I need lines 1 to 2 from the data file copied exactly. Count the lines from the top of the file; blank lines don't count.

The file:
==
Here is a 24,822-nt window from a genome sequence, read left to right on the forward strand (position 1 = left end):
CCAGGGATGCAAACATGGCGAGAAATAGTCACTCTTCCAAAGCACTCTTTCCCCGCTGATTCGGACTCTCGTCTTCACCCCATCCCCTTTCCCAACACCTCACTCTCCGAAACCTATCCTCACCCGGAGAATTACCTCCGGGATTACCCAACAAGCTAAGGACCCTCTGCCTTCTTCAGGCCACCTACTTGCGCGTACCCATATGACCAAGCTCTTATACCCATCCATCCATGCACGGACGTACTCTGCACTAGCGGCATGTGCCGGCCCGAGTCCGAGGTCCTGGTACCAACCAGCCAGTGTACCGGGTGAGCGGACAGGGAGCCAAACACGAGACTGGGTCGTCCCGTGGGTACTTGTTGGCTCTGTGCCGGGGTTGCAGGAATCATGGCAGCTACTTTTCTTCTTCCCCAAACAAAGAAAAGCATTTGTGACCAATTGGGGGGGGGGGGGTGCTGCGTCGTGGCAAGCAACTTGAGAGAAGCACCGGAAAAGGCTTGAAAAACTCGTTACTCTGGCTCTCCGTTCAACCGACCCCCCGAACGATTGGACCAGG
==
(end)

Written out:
Here is a 24,822-nt window from a genome sequence, read left to right on the forward strand (position 1 = left end):
CCAGGGATGCAAACATGGCGAGAAATAGTCACTCTTCCAAAGCACTCTTTCCCCGCTGATTCGGACTCTCGTCTTCACCCCATCCCCTTTCCCAACACCTCACTCTCCGAAACCTATCCTCACCCGGAGAATTACCTCCGGGATTACCCAACAAGCTAAGGACCCTCTGCCTTCTTCAGGCCACCTACTTGCGCGTACCCATATGACCAAGCTCTTATACCCATCCATCCATGCACGGACGTACTCTGCACTAGCGGCATGTGCCGGCCCGAGTCCGAGGTCCTGGTACCAACCAGCCAGTGTACCGGGTGAGCGGACAGGGAGCCAAACACGAGACTGGGTCGTCCCGTGGGTACTTGTTGGCTCTGTGCCGGGGTTGCAGGAATCATGGCAGCTACTTTTCTTCTTCCCCAAACAAAGAAAAGCATTTGTGACCAATTGGGGGGGGGGGGGTGCTGCGTCGTGGCAAGCAACTTGAGAGAAGCACCGGAAAAGGCTTGAAAAACTCGTTACTCTGGCTCTCCGTTCAACCGACCCCCCGAACGATTGGACCAGG